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Social Work Bursary Swimming Against the Tide


The Social Work Bursary won't fix the world: why is this a surprise?


The Department for Health is currently consulting about reforms to the bursary scheme for social work trainees in the UK. Following in the wake of nursing and teaching, social work became an entirely 'graduate profession' in 2003; the bursary was supposed to make sure recruitment didn't drop off when trainees were faced with an extra year of study. There are two main reasons for changing things now. Firstly, of course, the government doesn't want to pay the £112M annual bill. The Comprehensive Spending Review has identified a saving target, though they're not saying exactly how big it is. Secondly, there's been a debate about whether the bursary could be used more effectively to target the 'best' candidates, which surfaced following the recommendations of the Social Work Taskforce (set up after the death of 'Baby P').


As well as specifying the five different options for changing the bursary scheme, the Department of Health helpfully lists ten criteria developed with the Social Work Reform Board that will be used to make the final determination. Amongst them are:

  • No adverse impact on equality

  • Improving quality of entrants to the profession

  • Widening participation

Not only do we want to have our cake and eat it, but we'd also like it to be cheaper, less fattening and made from Fairtrade ingredients! Responding to the consultation, then is really about picking a winner: we all know that none of the solutions proposed can deliver against all of these targets, so which is most important? It's a tough call, and not one I'd like to have to make. Instead I want to highlight the folly of expecting one comparatively tiny area of public policy to make a difference in the face of an overall shift in the opposite direction. If diminishing inequalities, widening participation and improving social care services are desirable, we need a comprehensive range of polices to make them happen.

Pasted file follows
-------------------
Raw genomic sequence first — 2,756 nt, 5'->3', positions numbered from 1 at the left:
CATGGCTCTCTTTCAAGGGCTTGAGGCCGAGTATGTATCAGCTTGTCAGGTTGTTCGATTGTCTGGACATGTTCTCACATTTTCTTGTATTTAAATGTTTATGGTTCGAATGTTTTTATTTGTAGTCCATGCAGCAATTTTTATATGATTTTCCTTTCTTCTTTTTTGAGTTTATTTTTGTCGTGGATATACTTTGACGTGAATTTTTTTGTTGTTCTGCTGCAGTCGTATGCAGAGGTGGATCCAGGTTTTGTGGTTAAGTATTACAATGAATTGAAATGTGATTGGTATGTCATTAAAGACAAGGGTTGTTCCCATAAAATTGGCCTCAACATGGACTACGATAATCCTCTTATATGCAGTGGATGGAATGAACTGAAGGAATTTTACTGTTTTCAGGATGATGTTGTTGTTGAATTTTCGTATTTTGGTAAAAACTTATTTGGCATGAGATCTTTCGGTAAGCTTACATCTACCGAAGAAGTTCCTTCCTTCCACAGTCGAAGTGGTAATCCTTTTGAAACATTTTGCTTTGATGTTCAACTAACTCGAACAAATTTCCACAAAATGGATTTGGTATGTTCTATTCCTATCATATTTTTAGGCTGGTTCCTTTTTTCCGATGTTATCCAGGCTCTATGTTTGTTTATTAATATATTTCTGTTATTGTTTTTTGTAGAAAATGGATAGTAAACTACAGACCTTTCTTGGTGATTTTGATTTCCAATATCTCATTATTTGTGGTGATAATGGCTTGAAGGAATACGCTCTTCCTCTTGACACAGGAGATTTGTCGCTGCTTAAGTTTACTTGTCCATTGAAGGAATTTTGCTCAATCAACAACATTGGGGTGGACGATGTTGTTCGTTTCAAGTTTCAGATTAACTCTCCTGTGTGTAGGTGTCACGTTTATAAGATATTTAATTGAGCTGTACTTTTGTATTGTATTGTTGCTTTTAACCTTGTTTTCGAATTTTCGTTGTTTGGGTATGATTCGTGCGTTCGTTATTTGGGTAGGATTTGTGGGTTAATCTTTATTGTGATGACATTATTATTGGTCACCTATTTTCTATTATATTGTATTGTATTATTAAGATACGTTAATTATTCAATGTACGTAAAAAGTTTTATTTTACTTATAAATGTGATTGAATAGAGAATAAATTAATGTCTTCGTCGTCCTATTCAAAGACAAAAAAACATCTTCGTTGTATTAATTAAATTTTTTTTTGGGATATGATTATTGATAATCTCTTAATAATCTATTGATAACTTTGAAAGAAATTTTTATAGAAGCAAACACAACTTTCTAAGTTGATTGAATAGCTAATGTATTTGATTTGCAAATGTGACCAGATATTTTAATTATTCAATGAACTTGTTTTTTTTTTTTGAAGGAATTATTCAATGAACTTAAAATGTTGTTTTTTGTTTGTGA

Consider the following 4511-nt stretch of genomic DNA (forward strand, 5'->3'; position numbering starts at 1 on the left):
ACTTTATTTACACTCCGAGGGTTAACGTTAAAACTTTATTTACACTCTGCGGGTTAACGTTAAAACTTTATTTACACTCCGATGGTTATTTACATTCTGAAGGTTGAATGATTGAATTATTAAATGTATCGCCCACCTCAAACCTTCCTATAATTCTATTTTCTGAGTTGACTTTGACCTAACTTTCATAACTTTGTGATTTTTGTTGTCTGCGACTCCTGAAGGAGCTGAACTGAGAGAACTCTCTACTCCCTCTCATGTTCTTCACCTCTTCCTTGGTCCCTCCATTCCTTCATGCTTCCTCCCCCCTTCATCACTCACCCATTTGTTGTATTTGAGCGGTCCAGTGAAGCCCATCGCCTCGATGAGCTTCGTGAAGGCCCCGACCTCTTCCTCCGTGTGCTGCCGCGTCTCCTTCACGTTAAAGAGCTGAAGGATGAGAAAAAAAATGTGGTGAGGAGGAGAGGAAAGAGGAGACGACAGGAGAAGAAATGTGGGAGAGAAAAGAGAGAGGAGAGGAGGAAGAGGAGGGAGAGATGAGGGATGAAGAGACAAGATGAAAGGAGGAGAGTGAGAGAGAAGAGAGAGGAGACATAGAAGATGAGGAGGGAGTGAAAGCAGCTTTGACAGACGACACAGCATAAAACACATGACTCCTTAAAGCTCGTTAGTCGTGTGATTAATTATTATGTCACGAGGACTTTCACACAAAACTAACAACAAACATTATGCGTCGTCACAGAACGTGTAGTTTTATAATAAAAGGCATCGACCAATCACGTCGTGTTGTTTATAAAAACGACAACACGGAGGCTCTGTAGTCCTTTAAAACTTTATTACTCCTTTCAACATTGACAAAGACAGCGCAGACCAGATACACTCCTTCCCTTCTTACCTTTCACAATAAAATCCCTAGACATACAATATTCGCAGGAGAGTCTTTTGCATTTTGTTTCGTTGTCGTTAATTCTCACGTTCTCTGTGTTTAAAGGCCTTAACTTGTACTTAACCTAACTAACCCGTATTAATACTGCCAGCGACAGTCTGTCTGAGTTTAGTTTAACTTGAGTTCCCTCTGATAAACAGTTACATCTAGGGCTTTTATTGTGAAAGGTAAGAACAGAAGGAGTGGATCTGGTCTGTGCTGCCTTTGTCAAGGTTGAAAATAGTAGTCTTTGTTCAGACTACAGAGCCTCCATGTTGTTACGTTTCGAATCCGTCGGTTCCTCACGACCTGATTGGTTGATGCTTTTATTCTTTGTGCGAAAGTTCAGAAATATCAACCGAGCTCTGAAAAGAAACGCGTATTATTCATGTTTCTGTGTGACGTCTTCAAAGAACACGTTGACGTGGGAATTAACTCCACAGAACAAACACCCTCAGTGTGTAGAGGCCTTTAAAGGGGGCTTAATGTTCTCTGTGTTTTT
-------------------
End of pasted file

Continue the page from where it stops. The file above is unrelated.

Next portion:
Firstly, let's take equality of access. It's hard to find a minority or disadvantaged group that hasn't found itself worse off over the past 4 years, both in relative and absolute terms. According to the Campaign for a Fairer Society, “£23.7 billion of cuts fall on disabled and older people and people living in poverty – 58% of all the cuts. 24% of all cuts will fall on 1.9% of the population, people with the most severe impairments.” (Manifesto for a Fairer Society 2012). Ironically, every social work student will study the social model of disability, and be expected to understand that people with impairments need not be 'disabled' as long as ajustments are made that allow them to participate. It is clear that many adaptations to patterns of public expenditure are being reversed, and that as a result many people with impairments will no longer be able to participate, not just in Higher Education but in many areas of society. Targeting the bursary on disadvantaged groups, though worthy, is just paddling against the spring tide.